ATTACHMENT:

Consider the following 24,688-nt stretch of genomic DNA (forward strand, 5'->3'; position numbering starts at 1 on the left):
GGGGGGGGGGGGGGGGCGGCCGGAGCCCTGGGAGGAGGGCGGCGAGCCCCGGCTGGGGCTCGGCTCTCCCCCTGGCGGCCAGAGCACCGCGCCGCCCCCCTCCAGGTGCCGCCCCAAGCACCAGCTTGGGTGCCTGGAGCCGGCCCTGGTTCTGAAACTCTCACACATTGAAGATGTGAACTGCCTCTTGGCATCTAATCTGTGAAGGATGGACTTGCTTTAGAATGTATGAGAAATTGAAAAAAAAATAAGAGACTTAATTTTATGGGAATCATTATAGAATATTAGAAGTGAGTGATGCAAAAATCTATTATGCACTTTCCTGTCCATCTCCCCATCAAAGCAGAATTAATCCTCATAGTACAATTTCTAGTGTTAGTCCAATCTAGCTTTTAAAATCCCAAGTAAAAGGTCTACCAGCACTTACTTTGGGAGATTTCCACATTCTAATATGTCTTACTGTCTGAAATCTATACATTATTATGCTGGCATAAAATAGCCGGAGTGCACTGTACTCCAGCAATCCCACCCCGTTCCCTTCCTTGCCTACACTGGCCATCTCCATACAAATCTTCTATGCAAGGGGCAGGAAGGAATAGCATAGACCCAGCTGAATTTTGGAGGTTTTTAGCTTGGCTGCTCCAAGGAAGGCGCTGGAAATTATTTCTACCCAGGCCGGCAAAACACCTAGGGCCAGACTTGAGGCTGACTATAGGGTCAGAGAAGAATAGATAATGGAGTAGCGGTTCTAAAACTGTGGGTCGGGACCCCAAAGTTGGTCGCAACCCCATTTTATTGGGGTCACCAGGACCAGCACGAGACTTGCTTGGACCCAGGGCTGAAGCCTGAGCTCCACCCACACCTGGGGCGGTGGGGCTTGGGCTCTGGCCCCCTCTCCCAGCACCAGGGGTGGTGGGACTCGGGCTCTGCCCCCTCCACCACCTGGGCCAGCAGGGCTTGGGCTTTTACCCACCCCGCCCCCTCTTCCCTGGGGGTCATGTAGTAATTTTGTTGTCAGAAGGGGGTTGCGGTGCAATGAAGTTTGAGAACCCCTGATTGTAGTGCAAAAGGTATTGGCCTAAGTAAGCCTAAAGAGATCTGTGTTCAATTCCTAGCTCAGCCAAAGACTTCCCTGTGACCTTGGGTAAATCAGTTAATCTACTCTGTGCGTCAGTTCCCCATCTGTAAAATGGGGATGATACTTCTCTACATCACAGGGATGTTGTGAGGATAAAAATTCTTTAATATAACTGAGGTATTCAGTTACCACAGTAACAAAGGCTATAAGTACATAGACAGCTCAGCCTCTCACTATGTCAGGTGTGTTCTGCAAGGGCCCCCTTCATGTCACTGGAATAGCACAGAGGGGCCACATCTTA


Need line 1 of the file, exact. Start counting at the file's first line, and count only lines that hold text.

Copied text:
Consider the following 24,688-nt stretch of genomic DNA (forward strand, 5'->3'; position numbering starts at 1 on the left):